Despite the fact that no one much liked him, it’s also true that no one ever crossed him, or asked about his involvement in the war.  No one asked him how much he knew.  I can only speculate about the reasons why.  Was it out of respect to him for offering his  wife’s five nieces and nephews a home?  Was it because there were former Nazi soldiers everywhere and it wasn’t fair to single him out?  Was it because he was the head of the household?  Had my mother’s relatives agreed one day to put the war behind them and not discuss it?  Could it have been because once he understood just what the Fuhrer was up to, he felt a deep sense of shame and had begged everyone to avoid the topic?  I don’t know.  I know of only one person who challenged him to explain the extermination of the Jews.

That person was my dad. (more…)

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Twenty Nine Years

When my husband and I travel to Palm Desert, we do something that reminds me of those early days when we were first dating.  And it’s not what you think.

We buy groceries.  Our first stop after landing is the Costco at Monterey and Dinah Shore.  We eat most of our meals in the condo nowadays.  If we eat out, we do it at lunchtime, to save money.

This means we’ve got to buy groceries. (more…)

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Too many posts for one day, I know.

But I’ve been wondering how to address the subject of the Steubenville rape.  How to share my frustrations with the crime, the aftermath, the trial.  How to put the case in context.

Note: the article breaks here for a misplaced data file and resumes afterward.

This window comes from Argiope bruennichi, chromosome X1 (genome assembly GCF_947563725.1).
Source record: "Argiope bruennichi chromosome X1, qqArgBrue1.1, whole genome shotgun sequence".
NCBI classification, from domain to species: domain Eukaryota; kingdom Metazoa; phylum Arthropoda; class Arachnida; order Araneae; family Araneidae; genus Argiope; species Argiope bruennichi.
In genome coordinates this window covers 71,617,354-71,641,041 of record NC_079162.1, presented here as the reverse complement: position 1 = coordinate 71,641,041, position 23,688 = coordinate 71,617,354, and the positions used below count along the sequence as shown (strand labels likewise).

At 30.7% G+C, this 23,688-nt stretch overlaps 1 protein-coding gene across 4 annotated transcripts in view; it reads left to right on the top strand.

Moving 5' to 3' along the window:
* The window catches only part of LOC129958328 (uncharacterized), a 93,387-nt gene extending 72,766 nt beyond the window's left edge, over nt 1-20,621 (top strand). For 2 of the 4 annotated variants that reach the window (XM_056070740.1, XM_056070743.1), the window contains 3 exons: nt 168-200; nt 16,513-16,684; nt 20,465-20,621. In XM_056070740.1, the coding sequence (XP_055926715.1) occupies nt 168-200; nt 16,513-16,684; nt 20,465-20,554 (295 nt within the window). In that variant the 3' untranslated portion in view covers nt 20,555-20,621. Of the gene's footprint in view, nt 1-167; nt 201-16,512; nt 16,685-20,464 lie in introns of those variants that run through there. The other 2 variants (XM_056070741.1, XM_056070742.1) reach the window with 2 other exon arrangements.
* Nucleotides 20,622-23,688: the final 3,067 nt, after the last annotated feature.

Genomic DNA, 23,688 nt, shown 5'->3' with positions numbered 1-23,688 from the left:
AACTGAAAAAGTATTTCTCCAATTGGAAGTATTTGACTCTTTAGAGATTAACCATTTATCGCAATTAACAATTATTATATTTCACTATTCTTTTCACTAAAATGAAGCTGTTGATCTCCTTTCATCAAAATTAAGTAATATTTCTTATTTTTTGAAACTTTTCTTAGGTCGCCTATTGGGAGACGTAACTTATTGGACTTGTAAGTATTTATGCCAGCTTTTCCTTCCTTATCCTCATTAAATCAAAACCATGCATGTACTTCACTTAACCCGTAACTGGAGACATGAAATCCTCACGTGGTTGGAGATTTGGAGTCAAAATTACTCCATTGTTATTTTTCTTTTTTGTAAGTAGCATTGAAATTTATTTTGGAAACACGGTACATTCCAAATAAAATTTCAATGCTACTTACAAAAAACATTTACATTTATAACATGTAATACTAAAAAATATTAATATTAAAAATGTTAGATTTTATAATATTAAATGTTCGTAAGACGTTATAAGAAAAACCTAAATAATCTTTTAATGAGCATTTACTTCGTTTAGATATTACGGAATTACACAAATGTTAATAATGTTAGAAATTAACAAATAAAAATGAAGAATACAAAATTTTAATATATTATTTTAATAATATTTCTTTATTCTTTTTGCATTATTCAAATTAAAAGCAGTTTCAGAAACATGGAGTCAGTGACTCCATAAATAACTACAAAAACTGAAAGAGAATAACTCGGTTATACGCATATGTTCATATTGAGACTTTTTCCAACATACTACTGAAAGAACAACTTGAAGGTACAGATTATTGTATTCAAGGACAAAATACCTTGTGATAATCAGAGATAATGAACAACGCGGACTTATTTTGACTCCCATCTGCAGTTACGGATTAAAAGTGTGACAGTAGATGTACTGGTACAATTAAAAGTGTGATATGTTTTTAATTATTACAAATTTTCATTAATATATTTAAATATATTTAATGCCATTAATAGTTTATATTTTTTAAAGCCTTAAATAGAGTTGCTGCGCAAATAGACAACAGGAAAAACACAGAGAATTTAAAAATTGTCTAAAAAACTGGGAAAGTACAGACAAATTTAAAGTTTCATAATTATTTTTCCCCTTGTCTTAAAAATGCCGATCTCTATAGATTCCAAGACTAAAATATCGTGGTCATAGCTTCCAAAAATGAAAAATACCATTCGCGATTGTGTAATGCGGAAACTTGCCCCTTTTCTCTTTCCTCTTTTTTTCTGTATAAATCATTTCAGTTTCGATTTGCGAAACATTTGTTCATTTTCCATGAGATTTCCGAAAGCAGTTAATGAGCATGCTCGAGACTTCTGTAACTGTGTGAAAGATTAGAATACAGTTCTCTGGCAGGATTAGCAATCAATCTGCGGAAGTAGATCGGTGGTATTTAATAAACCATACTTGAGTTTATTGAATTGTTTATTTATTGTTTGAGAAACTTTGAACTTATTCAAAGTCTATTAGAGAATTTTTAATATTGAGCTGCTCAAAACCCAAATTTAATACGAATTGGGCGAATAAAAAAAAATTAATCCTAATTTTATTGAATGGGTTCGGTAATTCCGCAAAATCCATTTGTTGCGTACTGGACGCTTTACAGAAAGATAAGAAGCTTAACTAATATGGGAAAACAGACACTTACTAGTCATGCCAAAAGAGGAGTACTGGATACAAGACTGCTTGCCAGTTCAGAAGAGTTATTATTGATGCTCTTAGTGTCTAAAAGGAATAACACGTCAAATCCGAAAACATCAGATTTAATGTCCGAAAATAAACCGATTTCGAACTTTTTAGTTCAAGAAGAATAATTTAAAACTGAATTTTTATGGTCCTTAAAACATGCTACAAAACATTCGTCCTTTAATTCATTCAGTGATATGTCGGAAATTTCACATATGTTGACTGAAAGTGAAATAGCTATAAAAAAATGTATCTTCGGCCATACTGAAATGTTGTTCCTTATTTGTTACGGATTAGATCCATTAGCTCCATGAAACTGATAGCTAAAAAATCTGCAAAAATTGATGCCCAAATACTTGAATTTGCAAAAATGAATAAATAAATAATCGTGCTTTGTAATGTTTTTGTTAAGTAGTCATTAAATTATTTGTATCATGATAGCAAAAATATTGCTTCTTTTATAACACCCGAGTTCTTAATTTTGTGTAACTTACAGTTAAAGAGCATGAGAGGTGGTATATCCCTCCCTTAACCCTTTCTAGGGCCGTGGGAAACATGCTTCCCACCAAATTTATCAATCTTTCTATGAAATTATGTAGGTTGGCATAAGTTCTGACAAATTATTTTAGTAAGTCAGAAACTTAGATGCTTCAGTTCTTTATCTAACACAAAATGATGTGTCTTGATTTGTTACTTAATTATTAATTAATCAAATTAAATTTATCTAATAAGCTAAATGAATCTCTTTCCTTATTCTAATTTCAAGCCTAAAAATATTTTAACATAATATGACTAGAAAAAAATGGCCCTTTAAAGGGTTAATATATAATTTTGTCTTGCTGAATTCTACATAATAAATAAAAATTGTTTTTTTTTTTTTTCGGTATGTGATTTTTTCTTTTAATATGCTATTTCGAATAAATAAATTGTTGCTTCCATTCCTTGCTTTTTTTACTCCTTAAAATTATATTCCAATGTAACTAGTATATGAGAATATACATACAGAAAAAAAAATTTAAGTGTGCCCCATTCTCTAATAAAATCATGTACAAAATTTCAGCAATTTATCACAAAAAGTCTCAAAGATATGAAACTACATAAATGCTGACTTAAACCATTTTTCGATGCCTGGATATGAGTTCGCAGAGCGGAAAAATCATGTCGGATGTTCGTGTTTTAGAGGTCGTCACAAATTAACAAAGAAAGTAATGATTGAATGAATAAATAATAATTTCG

Turns out I don’t need to.  Turns out a blogger named Ann Voskamp has done it already.

http://www.aholyexperience.com/2013/03/after-steubenville-what-our-sons-needs-to-know-about-manhood/

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I recently got to watch my electronic odometer blink to 100,000 miles.  I was alone, driving home from work, and felt lucky to have seen the moment.  So often these milestones–and others far more important–pass us by without making themselves known, particularly where family is concerned.  I think our daughter’s first word was “Ba,” but only because I wrote it down somewhere.   Ba meant bottle, cat, up, ball, give me my pacifier, and stop that.  Our son’s first word was probably, “Are you gonna eat that?” because I didn’t write it down and don’t remember his early syllables.  More likely, it was “Da,” his favorite person.  One walked early, the other late, and both visited the doctor for stitches when I was out of town on business.

Yet what I see in our children is that recording these moments wasn’t what mattered, anyway.  What mattered was that we played hour after hour of word games in the car on long road trips, asked them their opinions at the dinner table, read to them nightly, and visited with them long into the night on weekends after SNL ended.

If we had seen the odometer turn over as a family, I imagine it would have gone something like this.